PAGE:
And your quote – well said Marcus, well said.

Rhae Swisher

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Rhae Swisher February 18, 2011 at

I bought the book – before the sun set.

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Marcus Sheridan February 18, 2011 at

Awesome story Rhae…I’ve not seen Ann’s snarky side yet, but hopefully I’ll have that opportunity in the future as I’ll be making more trips up to Boston in the coming months ;-)

Your comment: You want to sit there and just savor it. That’s the way good content is. …was incredibly well put. Content, when done right, is just like that perfect steak…(hmm, I better stop thinking about that, never good to eat after midnight ;-) )

Anyway, your thoughts here today were a blast Rhae….and thanks for buying the book, I’m sure Ann and CC will be grateful.

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Ann Handley February 19, 2011 at

LOL… totally forgot the specifics of our first meeting, Rhae. But I do remember liking you instantly, so I suppose that’s why I felt comfortable around you. ; )

Nice to see your name pop up here!

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Rhae Swisher February 18, 2011 at

I sort of forgot to finish my comments on Ann Handley. I don’t want people thinking Ann’s mean, she’s not. I had more fun at that MP’s B2B Forum than I have had in a long time.

Ann is genuine and she knew I was enjoying her comments. She went out of her way to introduce me to people I might not have ever had the opportunity to meet.

I don’t have the book yet, but if my local B&N has it in stock, I’ll have it before the sun goes down.

Rhae swisher

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Fran Aslam From Onlinewriter February 18, 2011 at

Hi Marcus:

We meet again, it is about time you visit my site in person, though I know you read it sometimes. You know how did I come to your site today I was at Sheila Atwood’s site and I read your comment and you mentioned that you liked my header. Thank you for that. My blog is not a custom design, but a generic design. Any ways I like your post, your book title and read that you are or were in off lines sales too. Wow nice knowing you. Your book sounds awesome.

Keep up the good work. and enjoy the week end.

Fran A

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Fran Aslam From Onlinewriter February 18, 2011 at

Hi Marcus

Correction needed here. Sometimes I start believing other people more. I read the full post before writing the comment and I know it is not your book, but coming down, I was reading comments and I am in a hurry too, I got all confused, and wrote it your book in the original comment. You were mentioned in the book by Chris Brogan. I like Chris Brogan and his blog has outstanding expression of his knowledge. Actually I like Guy too, and Guy mentioned me because of my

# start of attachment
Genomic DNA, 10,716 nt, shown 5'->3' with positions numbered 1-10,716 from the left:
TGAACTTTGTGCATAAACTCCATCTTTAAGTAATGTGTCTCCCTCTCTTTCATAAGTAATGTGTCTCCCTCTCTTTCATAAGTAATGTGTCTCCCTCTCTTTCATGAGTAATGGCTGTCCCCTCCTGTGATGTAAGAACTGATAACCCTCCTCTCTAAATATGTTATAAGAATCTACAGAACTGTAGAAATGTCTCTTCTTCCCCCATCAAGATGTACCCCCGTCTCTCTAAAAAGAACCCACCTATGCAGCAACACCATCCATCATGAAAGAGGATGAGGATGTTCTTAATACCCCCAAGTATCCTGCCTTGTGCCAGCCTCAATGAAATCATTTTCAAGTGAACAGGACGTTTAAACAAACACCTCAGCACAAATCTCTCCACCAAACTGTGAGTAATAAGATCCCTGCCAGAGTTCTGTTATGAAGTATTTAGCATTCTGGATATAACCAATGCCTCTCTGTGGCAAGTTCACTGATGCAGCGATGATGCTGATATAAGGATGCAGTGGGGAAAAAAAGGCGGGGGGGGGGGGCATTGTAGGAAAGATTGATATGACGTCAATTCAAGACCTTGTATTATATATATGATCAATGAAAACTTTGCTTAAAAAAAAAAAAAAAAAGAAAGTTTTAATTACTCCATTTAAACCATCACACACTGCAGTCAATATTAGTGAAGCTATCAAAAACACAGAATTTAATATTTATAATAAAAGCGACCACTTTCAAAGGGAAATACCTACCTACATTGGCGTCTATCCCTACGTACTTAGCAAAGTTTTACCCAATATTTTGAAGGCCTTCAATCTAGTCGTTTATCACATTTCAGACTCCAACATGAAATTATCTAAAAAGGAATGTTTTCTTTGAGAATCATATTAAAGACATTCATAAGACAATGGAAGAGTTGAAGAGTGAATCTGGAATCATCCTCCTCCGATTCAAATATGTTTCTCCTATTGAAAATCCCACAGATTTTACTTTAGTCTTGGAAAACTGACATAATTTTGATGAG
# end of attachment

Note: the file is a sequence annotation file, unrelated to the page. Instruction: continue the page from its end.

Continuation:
tweets.

So, please disregard my statement that was in ignorance or hurry. It is an awesome honor to be mentioned like this. Congrats.

Fran A

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Marcus Sheridan February 19, 2011 at

No problem Fran, and thanks so much for stopping by and commenting. Keep up the great work on your blog :-)

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Dave Marciniak February 18, 2011 at

Hey! Leave the word “revolutionary” alone. It’s half of my company name, after all. We can launch “synergy” into the sun, though.

Keep recommending books and I’m going to have to reinforce under my bookshelves!

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Marcus Sheridan February 19, 2011 at

Ha Dave! You crazy goof, I guess Ann has called you out as a ‘buzzword’ company…SWEET!!!! I’m laughing as I type this just thinking about it :-)

You’re the best man, thanks for all the support.

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Sheila Atwood February 18, 2011 at

Marcus,

This does sound like a really good book. I enjoyed the quotes you pulled out for us to look at.

I have a tendency to liken being on the Internet to successful brick and mortar businesses. You can have all the window dressing and advertising money can buy but when it comes down to it, what do you have to offer when someone walks into the door. My favorite furniture store happens to be a mom and pop joint down the street from where I use to work. Their window displays are very well done and grabbed my interest. The store has tons of quality content, decent prices and impeccable service.